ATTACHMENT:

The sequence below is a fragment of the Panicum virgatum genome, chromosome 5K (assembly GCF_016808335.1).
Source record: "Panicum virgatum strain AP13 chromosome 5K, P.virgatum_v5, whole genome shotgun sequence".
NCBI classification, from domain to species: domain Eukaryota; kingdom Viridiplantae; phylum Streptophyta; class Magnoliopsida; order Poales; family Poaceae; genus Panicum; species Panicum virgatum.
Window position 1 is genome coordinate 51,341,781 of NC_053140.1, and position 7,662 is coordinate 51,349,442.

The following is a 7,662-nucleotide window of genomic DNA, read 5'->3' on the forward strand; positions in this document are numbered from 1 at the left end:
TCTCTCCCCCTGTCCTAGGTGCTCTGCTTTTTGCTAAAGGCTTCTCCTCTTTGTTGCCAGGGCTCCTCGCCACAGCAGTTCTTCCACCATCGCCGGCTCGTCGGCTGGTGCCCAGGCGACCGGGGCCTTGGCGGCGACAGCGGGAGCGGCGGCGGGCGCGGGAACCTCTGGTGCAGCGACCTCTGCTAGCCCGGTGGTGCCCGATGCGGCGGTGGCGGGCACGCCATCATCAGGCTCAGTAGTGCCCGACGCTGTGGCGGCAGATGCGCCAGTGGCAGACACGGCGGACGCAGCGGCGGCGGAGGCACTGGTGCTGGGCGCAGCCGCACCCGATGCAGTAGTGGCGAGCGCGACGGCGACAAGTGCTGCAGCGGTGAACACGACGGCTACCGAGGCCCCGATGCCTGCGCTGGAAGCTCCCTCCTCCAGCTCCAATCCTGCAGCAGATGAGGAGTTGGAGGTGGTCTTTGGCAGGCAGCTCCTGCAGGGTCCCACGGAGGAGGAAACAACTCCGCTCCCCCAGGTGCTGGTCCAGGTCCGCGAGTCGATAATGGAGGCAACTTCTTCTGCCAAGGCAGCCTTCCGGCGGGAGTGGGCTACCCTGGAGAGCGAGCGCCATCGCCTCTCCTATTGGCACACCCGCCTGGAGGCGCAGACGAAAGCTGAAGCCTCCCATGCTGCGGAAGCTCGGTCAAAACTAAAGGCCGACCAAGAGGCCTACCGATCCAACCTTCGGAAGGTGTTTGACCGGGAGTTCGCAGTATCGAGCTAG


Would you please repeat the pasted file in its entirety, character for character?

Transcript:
The sequence below is a fragment of the Panicum virgatum genome, chromosome 5K (assembly GCF_016808335.1).
Source record: "Panicum virgatum strain AP13 chromosome 5K, P.virgatum_v5, whole genome shotgun sequence".
NCBI classification, from domain to species: domain Eukaryota; kingdom Viridiplantae; phylum Streptophyta; class Magnoliopsida; order Poales; family Poaceae; genus Panicum; species Panicum virgatum.
Window position 1 is genome coordinate 51,341,781 of NC_053140.1, and position 7,662 is coordinate 51,349,442.

The following is a 7,662-nucleotide window of genomic DNA, read 5'->3' on the forward strand; positions in this document are numbered from 1 at the left end:
TCTCTCCCCCTGTCCTAGGTGCTCTGCTTTTTGCTAAAGGCTTCTCCTCTTTGTTGCCAGGGCTCCTCGCCACAGCAGTTCTTCCACCATCGCCGGCTCGTCGGCTGGTGCCCAGGCGACCGGGGCCTTGGCGGCGACAGCGGGAGCGGCGGCGGGCGCGGGAACCTCTGGTGCAGCGACCTCTGCTAGCCCGGTGGTGCCCGATGCGGCGGTGGCGGGCACGCCATCATCAGGCTCAGTAGTGCCCGACGCTGTGGCGGCAGATGCGCCAGTGGCAGACACGGCGGACGCAGCGGCGGCGGAGGCACTGGTGCTGGGCGCAGCCGCACCCGATGCAGTAGTGGCGAGCGCGACGGCGACAAGTGCTGCAGCGGTGAACACGACGGCTACCGAGGCCCCGATGCCTGCGCTGGAAGCTCCCTCCTCCAGCTCCAATCCTGCAGCAGATGAGGAGTTGGAGGTGGTCTTTGGCAGGCAGCTCCTGCAGGGTCCCACGGAGGAGGAAACAACTCCGCTCCCCCAGGTGCTGGTCCAGGTCCGCGAGTCGATAATGGAGGCAACTTCTTCTGCCAAGGCAGCCTTCCGGCGGGAGTGGGCTACCCTGGAGAGCGAGCGCCATCGCCTCTCCTATTGGCACACCCGCCTGGAGGCGCAGACGAAAGCTGAAGCCTCCCATGCTGCGGAAGCTCGGTCAAAACTAAAGGCCGACCAAGAGGCCTACCGATCCAACCTTCGGAAGGTGTTTGACCGGGAGTTCGCAGTATCGAGCTAG